This morning, the leadership cadre of the NHS assemble in Liverpool for their annual stocktake at the NHS Confederation conference. Over the past week some of the key players in the system have been busy setting the conference agenda.

David Bennett kicked off on Friday when he set out Monitor’s new and tighter cost-control regime for foundation trusts. On Sunday, Simon Stevens took to the Marr sofa to call for a ‘clampdown’ on temporary staff agencies that were ‘ripping off’ the NHS. Yesterday morning, Jeremy Hunt responded to his chief executive’s call with new measures to contain ‘extortionate’ agency costs: a cap on hourly rates, a cap on agency spend for struggling trusts and a ban on using agencies that have not been approved.  

In a context where difficult choices abound, agency spend is a relatively easy but nonetheless sensible place to start. Whilst there will be continued debate about whether £8bn of additional funding and £22bn of efficiencies are the right numbers for the next five years, few will disagree that spending more than £3.3bn on temporary staff is money poorly spent if more cost-effective alternatives are available.

The run up to the Francis inquiry and its aftermath rebalanced system priorities towards safer staffing at a pace which made it hard for some trusts to avoid significantly increased agency spend. With continuing challenges on nurse recruitment both nationally and locally, the NHS now needs to find more sustainable ways of providing safe care.

Restrictions on agency staffing will need to be applied with sensitivity if they are not to be honoured in the breach. In acute hospitals at least, the wriggle room for staffing at, or below, the margins of safe care is now rightly much reduced. Ward level transparency on a monthly basis leaves understaffed wards exposed and a more vigilant inspectorate is now on the case and ready to cry foul. It is a reality of busy wards that staff will call in sick and the bank won’t always be able to cover. If patients need care, agency staffing will need to remain a last resort, particularly in parts of the country where recruitment of permanent staff is a challenge.

Given this emphasis on safe staffing and addressing the challenges of the current financial year, acute hospitals (and the NHS more widely in primary, community and mental health) must now think hard, and fairly quickly, about how to provide care safely with more efficient use of staff.

In the future, that will mean different types of health professionals, different skill mixes, and a sustained and focused investment in improvement to support NHS professionals and managers in the hard task of streamlining and standardising care where it makes sense to do so.

It will mean learning from best employment practice in the NHS and elsewhere so that shift patterns are able to flex to the parenting and caring responsibilities of the workforce, making it as easy to be an employee as it is to be a temp.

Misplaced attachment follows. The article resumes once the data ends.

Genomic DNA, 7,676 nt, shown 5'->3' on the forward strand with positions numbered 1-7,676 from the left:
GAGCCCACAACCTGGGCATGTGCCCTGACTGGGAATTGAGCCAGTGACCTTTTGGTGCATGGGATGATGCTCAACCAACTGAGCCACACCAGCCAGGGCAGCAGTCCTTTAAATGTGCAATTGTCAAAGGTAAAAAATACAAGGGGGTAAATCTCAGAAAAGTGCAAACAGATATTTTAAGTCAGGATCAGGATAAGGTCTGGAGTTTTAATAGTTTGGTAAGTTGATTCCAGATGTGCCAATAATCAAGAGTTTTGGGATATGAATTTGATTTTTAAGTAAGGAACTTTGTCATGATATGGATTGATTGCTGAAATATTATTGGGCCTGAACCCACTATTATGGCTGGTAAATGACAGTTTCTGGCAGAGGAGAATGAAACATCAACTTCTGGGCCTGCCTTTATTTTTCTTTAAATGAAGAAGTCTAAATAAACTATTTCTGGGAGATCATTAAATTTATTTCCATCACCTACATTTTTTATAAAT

Employers will also need to look hard at morale, work pressures and culture on the wards to ensure that the control over one’s own work offered by temporary employment is not preferable to the stability of full time shifts on Agenda for Change terms.

For now, as a leadership signal to a system facing five tough years (and more to come beyond that), tackling agency spend should be totemic – not just because it saves money, but because it points to a choice about how the NHS should face austerity. In his first major speech on the NHS David Cameron said ‘there is no choice between efficiency savings and quality of care’, ruling out simple trade-offs. High levels of agency staffing is a case in point and should ring alarm bells, whether you are a patient or taxpayer.  

Whilst agency nurses and medical locums will generally arrive for a shift highly skilled and well-motivated, some of the key ingredients of really good care may be absent – an appreciation of the strengths and weaknesses of the team they are joining, an understanding of the particular routines, informal workarounds and clinical processes of the ward, and a sense of allegiance to the work of the organisation and its patients. It takes time for good professionals to be inducted into a team and to learn to function safely and efficiently in a new environment. An itinerant and intermittent workforce makes mistakes, gaps or duplication more likely. In this context, safe and efficient care go hand-in-hand.

I'm delighted that the Health Foundation has given me the opportunity to lead a programme of work to explore workforce issues like these in greater depth. Over the next two years I'll be trying to develop a better understanding of what makes staff tick and, in light of that, how different blends of national and local policy can support staff in meeting the big challenges the NHS faces.